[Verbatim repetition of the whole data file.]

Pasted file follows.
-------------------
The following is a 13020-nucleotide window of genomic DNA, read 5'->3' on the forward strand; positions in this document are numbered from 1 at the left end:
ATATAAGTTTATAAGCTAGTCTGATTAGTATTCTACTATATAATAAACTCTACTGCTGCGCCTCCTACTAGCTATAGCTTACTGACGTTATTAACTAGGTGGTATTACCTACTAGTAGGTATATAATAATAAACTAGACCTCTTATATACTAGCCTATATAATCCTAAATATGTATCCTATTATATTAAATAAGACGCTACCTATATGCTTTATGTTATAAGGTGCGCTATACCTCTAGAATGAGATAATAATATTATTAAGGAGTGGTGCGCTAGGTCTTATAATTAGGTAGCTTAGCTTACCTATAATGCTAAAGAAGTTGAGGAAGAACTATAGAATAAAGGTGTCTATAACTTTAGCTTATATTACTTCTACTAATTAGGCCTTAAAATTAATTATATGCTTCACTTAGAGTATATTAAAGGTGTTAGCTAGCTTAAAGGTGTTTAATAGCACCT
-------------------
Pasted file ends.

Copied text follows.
The following is a 13020-nucleotide window of genomic DNA, read 5'->3' on the forward strand; positions in this document are numbered from 1 at the left end:
ATATAAGTTTATAAGCTAGTCTGATTAGTATTCTACTATATAATAAACTCTACTGCTGCGCCTCCTACTAGCTATAGCTTACTGACGTTATTAACTAGGTGGTATTACCTACTAGTAGGTATATAATAATAAACTAGACCTCTTATATACTAGCCTATATAATCCTAAATATGTATCCTATTATATTAAATAAGACGCTACCTATATGCTTTATGTTATAAGGTGCGCTATACCTCTAGAATGAGATAATAATATTATTAAGGAGTGGTGCGCTAGGTCTTATAATTAGGTAGCTTAGCTTACCTATAATGCTAAAGAAGTTGAGGAAGAACTATAGAATAAAGGTGTCTATAACTTTAGCTTATATTACTTCTACTAATTAGGCCTTAAAATTAATTATATGCTTCACTTAGAGTATATTAAAGGTGTTAGCTAGCTTAAAGGTGTTTAATAGCACCT